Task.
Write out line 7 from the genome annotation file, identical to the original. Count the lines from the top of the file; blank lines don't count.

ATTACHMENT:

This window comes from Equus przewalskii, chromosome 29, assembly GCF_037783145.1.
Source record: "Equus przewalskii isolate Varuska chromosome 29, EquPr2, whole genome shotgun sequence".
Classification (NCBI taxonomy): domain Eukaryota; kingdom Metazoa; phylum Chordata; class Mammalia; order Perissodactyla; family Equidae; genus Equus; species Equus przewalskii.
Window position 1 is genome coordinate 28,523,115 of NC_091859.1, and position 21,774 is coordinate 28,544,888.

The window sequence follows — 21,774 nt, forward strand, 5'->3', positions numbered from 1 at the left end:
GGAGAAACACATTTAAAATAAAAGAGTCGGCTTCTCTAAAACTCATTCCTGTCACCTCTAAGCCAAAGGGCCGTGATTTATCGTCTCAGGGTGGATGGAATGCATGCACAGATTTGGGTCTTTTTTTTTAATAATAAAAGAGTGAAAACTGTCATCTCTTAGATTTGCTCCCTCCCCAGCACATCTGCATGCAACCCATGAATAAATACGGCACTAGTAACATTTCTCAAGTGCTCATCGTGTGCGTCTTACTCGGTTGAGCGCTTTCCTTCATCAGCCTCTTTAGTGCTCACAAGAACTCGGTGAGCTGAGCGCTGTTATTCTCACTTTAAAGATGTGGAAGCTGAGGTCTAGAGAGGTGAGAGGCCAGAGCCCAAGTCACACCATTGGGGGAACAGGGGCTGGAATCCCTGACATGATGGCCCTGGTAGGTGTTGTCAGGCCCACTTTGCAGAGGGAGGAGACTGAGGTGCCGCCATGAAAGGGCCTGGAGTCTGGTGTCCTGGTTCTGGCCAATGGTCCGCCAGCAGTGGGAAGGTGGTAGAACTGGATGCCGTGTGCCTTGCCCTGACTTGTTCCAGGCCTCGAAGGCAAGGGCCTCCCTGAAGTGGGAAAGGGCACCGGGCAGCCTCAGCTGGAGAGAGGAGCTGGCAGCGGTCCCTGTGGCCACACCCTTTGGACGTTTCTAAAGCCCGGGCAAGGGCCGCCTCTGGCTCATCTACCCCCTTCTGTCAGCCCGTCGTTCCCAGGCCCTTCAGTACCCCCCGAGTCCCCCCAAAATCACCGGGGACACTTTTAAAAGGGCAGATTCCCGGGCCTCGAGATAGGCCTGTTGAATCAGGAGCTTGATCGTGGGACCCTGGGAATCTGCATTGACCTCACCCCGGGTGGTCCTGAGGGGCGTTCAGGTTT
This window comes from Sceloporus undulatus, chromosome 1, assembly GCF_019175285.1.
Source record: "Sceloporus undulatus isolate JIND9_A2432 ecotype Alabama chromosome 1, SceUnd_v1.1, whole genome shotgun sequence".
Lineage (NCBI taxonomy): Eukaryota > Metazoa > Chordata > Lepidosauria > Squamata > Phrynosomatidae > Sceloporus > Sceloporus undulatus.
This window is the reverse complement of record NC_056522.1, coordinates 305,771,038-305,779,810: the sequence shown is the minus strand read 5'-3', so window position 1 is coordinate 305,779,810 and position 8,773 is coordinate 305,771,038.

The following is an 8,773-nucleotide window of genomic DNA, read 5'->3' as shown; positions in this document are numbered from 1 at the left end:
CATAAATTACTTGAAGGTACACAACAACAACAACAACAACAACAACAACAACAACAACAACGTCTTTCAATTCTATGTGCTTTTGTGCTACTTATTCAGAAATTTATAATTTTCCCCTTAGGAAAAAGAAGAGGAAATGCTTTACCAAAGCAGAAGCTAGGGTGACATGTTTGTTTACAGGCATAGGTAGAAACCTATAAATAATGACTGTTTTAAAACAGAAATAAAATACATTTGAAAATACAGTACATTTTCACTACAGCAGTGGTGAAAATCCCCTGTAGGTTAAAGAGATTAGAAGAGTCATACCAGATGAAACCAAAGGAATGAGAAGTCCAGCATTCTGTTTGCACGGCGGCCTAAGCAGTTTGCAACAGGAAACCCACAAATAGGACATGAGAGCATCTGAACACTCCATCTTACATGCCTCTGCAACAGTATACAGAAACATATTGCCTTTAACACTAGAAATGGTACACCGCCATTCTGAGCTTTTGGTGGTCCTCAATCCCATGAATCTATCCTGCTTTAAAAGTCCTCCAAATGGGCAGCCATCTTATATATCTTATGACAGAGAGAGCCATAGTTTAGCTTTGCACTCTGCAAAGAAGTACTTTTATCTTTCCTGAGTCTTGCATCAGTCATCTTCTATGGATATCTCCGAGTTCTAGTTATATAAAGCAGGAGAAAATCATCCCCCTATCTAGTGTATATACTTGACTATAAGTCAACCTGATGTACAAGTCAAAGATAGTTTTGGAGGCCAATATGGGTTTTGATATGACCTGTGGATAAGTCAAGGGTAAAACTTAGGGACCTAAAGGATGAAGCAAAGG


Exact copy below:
This window comes from Sceloporus undulatus, chromosome 1, assembly GCF_019175285.1.